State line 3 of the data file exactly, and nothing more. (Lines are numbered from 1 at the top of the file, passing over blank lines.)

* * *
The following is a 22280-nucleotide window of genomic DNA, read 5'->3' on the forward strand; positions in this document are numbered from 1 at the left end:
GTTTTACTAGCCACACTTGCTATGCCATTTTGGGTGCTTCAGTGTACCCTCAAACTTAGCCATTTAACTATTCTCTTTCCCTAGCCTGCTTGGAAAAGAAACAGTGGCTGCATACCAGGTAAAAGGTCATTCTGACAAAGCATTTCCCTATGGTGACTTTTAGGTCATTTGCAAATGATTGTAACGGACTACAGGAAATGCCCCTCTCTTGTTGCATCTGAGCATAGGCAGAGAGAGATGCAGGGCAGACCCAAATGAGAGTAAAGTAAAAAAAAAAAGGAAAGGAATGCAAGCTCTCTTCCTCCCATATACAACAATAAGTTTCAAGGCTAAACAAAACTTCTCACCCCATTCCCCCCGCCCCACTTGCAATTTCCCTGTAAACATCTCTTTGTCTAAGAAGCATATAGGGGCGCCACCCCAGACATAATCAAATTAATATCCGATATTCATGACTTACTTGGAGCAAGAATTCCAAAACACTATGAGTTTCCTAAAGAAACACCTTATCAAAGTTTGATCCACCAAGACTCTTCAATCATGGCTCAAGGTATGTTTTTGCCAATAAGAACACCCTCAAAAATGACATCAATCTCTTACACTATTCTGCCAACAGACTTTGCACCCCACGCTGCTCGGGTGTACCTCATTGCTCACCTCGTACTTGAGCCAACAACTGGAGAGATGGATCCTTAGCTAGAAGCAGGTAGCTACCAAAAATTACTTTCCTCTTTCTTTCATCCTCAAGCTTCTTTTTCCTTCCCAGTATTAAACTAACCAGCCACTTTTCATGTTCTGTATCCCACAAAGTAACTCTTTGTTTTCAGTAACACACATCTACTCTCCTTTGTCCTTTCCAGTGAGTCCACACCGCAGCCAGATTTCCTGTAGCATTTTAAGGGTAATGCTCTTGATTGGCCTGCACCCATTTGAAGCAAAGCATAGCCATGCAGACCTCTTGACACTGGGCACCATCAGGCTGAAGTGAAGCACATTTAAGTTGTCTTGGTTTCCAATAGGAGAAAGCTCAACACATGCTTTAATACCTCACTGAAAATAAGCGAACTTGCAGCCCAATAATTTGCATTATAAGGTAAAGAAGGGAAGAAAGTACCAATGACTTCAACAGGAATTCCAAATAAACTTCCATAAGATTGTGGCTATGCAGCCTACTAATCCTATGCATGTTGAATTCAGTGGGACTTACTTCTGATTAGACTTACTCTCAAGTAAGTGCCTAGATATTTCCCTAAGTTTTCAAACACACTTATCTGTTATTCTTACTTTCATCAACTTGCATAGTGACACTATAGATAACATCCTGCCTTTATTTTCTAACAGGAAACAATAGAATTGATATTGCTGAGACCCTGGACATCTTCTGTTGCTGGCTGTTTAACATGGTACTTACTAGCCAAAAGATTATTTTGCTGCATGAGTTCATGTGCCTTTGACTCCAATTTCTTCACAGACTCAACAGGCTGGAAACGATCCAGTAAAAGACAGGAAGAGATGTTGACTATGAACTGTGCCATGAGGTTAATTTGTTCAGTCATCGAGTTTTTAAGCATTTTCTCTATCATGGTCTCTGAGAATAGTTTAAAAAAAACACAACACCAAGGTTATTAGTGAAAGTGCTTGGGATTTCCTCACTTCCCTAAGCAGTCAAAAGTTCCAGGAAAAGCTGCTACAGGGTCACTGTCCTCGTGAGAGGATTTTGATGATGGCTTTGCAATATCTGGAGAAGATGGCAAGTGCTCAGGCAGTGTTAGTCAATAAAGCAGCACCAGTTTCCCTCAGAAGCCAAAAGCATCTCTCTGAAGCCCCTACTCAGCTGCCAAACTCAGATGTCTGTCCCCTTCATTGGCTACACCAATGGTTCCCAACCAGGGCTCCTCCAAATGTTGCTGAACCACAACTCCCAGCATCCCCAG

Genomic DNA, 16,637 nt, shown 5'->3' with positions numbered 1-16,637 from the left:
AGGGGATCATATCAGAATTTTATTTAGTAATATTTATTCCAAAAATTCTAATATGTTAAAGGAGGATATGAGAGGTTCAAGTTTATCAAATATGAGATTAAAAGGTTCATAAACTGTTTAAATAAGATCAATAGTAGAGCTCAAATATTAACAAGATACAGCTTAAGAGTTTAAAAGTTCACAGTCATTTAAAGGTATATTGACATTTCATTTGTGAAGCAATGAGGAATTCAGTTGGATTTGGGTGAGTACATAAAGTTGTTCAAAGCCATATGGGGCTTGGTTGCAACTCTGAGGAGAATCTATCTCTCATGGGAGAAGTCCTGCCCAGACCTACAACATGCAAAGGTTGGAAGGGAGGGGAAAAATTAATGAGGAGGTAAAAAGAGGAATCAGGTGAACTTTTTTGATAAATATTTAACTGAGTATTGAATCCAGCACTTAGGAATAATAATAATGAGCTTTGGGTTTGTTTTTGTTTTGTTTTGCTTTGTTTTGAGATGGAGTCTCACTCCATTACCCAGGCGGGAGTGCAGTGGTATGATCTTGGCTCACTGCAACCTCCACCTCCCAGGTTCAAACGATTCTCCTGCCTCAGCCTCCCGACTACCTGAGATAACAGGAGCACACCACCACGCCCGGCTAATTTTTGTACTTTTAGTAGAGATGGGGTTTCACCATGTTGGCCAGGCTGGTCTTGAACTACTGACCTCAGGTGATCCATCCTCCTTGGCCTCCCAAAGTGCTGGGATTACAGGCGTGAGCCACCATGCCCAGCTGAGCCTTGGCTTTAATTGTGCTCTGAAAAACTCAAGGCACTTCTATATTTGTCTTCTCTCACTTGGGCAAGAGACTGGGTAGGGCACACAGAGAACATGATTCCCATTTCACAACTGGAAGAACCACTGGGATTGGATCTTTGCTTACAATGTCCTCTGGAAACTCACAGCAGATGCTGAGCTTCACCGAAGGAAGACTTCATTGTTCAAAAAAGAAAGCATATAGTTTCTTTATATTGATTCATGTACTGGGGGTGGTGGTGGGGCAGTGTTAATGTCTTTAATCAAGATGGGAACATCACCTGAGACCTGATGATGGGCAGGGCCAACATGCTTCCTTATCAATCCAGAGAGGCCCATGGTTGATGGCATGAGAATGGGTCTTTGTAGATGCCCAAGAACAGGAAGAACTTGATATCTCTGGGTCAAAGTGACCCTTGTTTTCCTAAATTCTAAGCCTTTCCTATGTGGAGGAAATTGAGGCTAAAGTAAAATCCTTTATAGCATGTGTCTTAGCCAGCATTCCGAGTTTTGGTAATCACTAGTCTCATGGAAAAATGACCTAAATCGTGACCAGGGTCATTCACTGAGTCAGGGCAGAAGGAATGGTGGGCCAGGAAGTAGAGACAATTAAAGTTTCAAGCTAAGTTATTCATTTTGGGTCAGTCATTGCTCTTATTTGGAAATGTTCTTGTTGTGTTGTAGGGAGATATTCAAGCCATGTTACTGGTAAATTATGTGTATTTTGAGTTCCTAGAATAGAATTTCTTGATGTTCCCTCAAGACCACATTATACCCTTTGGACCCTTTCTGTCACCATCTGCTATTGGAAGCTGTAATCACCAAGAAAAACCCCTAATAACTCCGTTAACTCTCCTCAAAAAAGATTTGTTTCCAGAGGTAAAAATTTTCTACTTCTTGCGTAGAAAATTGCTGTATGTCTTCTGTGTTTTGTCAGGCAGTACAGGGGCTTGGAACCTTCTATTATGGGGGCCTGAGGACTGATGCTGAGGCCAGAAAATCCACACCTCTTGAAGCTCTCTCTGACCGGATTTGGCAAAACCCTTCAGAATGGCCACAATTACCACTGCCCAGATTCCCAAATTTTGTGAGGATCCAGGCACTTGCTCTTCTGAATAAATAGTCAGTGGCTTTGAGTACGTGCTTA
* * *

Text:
Genomic DNA, 16,637 nt, shown 5'->3' with positions numbered 1-16,637 from the left: